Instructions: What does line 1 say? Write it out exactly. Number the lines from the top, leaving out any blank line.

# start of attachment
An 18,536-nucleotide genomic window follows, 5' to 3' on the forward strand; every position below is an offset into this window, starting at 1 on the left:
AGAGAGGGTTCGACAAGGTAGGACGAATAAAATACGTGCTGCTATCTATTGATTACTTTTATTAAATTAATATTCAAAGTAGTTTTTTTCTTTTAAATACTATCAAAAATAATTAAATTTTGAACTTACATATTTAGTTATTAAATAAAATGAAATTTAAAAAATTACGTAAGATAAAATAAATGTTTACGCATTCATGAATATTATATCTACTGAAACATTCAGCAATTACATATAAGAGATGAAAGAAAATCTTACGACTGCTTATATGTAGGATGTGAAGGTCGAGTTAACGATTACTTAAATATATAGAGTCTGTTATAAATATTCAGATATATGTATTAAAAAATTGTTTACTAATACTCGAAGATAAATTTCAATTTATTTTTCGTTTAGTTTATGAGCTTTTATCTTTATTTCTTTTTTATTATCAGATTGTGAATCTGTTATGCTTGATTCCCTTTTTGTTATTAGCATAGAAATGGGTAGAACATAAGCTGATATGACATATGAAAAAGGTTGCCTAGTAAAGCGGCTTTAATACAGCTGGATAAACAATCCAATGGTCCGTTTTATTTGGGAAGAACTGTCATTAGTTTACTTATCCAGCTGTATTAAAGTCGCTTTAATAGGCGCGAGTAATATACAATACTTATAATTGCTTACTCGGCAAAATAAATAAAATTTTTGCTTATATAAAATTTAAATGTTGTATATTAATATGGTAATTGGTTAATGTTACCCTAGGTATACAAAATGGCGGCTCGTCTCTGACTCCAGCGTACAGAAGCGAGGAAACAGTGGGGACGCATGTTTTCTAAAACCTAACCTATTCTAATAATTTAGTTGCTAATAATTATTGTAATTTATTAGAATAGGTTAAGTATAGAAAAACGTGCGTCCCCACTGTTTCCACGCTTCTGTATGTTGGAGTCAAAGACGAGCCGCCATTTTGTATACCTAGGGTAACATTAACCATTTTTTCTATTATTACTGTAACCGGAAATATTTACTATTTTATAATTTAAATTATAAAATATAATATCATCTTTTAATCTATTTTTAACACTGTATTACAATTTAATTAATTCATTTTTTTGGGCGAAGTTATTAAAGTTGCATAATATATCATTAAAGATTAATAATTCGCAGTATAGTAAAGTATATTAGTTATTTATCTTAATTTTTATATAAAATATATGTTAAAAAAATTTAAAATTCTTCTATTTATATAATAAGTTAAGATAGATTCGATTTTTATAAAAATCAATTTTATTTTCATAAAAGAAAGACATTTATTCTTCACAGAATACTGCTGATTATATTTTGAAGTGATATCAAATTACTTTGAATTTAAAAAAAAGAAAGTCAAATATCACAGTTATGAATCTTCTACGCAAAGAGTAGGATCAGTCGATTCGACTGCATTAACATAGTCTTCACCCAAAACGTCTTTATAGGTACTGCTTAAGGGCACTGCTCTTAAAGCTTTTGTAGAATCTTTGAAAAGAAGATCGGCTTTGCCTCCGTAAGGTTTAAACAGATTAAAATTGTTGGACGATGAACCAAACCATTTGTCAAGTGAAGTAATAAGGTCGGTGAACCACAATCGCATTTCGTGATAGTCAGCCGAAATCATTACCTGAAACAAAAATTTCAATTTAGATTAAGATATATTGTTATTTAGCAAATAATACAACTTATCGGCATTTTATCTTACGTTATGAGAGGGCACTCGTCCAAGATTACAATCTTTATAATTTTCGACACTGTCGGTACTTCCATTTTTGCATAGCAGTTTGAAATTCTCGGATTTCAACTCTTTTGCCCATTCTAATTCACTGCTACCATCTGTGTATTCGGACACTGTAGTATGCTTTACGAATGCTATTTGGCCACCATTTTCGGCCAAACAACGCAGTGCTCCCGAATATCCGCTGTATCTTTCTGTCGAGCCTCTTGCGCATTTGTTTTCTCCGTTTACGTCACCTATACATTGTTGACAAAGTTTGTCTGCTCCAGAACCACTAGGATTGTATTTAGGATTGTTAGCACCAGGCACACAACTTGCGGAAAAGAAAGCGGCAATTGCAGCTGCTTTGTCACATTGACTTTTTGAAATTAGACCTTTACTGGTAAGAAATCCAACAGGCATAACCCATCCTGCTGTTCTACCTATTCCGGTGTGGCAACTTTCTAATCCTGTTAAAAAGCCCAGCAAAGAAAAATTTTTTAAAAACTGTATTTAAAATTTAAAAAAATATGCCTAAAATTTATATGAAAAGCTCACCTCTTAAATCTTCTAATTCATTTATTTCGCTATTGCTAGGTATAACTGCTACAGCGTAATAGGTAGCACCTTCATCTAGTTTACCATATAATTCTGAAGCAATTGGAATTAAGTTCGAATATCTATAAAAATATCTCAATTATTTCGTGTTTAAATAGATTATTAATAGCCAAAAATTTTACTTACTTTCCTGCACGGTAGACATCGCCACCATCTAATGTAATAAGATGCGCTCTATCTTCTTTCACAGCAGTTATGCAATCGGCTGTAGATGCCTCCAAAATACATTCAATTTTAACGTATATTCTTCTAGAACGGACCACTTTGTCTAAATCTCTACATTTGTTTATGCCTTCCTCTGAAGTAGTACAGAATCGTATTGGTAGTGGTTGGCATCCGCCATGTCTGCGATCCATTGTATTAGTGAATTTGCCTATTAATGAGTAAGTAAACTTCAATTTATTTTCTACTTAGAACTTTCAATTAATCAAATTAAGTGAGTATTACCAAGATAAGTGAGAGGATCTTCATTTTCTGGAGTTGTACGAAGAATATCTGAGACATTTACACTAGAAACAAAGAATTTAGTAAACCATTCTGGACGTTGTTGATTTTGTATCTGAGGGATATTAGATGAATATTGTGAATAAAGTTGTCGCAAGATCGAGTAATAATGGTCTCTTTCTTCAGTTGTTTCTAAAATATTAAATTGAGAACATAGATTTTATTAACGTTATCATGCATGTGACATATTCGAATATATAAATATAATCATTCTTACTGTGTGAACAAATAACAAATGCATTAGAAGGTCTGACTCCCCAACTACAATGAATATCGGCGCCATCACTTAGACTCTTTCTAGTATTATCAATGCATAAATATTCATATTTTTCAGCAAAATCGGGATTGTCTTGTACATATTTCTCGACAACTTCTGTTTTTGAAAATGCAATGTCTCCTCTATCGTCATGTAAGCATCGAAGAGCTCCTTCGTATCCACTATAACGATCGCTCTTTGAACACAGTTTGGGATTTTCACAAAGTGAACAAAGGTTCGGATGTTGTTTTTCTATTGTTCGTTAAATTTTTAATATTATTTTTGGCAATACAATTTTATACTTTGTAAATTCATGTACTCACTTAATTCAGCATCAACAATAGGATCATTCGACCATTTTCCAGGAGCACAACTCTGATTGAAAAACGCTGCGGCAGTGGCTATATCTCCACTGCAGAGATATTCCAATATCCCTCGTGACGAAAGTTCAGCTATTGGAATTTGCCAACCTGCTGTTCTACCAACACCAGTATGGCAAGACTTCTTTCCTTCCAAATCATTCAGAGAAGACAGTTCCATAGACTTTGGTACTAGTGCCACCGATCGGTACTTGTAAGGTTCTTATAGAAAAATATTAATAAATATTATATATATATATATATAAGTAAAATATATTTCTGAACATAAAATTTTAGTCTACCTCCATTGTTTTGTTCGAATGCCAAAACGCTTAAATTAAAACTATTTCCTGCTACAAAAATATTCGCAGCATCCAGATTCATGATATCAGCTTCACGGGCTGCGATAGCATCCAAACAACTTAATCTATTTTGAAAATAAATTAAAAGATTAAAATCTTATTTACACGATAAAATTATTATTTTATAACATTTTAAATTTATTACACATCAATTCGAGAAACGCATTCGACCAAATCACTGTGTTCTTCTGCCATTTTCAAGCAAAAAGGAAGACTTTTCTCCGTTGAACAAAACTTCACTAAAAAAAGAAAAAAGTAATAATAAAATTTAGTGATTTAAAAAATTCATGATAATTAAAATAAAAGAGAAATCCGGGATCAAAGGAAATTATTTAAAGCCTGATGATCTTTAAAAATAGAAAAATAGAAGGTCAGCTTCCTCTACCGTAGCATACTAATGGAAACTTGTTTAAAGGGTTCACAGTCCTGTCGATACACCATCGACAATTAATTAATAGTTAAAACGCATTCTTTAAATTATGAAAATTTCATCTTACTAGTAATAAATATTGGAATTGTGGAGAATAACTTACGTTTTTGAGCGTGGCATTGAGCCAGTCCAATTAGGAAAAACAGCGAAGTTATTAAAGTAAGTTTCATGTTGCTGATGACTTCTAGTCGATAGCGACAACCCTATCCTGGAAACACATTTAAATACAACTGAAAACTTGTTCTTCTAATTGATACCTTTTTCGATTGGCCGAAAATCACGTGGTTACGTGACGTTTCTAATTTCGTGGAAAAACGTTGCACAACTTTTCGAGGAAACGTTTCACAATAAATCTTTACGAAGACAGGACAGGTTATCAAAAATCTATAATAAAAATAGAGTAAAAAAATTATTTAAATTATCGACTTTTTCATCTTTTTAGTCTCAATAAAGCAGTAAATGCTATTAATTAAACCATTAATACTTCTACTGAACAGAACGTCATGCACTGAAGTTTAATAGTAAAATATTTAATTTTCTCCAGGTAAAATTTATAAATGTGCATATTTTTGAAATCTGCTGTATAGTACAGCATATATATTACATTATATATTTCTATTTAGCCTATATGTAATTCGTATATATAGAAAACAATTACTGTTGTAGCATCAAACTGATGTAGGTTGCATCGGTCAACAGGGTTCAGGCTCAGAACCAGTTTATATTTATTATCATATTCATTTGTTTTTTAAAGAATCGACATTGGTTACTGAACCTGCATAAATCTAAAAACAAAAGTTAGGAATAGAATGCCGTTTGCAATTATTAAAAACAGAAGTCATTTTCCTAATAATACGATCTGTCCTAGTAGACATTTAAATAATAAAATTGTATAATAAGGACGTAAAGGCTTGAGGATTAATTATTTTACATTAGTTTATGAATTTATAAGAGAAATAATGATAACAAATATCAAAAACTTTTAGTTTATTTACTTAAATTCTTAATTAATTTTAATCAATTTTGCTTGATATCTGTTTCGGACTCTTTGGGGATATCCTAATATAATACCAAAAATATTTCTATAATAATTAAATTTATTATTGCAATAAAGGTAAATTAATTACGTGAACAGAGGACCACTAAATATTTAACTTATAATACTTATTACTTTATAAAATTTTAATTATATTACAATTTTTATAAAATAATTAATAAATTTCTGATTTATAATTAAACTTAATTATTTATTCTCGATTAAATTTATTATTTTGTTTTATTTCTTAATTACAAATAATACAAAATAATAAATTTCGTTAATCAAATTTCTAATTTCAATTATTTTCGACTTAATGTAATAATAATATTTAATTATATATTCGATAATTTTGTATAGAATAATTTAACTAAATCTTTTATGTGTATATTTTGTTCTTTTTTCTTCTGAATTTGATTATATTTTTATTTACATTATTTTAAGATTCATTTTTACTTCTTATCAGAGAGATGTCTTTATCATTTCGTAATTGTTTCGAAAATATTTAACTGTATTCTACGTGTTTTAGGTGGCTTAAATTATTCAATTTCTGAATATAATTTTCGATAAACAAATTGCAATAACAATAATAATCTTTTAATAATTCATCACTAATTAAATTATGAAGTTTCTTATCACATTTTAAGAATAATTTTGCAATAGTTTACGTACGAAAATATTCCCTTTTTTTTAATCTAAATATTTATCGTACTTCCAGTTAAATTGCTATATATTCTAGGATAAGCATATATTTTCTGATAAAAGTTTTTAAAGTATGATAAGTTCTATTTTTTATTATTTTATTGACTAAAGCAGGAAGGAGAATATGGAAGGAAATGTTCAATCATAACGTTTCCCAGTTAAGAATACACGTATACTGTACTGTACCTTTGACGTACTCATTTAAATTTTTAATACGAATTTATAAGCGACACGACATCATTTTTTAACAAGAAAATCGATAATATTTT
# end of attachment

An 18,536-nucleotide genomic window follows, 5' to 3' on the forward strand; every position below is an offset into this window, starting at 1 on the left: